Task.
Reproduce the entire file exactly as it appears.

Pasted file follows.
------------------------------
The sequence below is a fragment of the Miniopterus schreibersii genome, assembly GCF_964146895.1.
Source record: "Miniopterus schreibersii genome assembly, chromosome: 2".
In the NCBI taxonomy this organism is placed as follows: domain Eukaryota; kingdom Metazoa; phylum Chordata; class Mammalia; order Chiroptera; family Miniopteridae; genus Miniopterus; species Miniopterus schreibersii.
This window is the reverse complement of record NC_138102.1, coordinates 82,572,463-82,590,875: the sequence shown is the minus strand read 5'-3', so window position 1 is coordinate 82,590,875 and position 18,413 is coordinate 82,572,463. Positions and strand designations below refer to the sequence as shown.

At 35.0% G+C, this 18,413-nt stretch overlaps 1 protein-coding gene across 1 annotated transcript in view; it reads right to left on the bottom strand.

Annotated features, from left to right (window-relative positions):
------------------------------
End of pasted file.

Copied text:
The sequence below is a fragment of the Miniopterus schreibersii genome, assembly GCF_964146895.1.
Source record: "Miniopterus schreibersii genome assembly, chromosome: 2".
In the NCBI taxonomy this organism is placed as follows: domain Eukaryota; kingdom Metazoa; phylum Chordata; class Mammalia; order Chiroptera; family Miniopteridae; genus Miniopterus; species Miniopterus schreibersii.
This window is the reverse complement of record NC_138102.1, coordinates 82,572,463-82,590,875: the sequence shown is the minus strand read 5'-3', so window position 1 is coordinate 82,590,875 and position 18,413 is coordinate 82,572,463. Positions and strand designations below refer to the sequence as shown.

At 35.0% G+C, this 18,413-nt stretch overlaps 1 protein-coding gene across 1 annotated transcript in view; it reads right to left on the bottom strand.

Annotated features, from left to right (window-relative positions):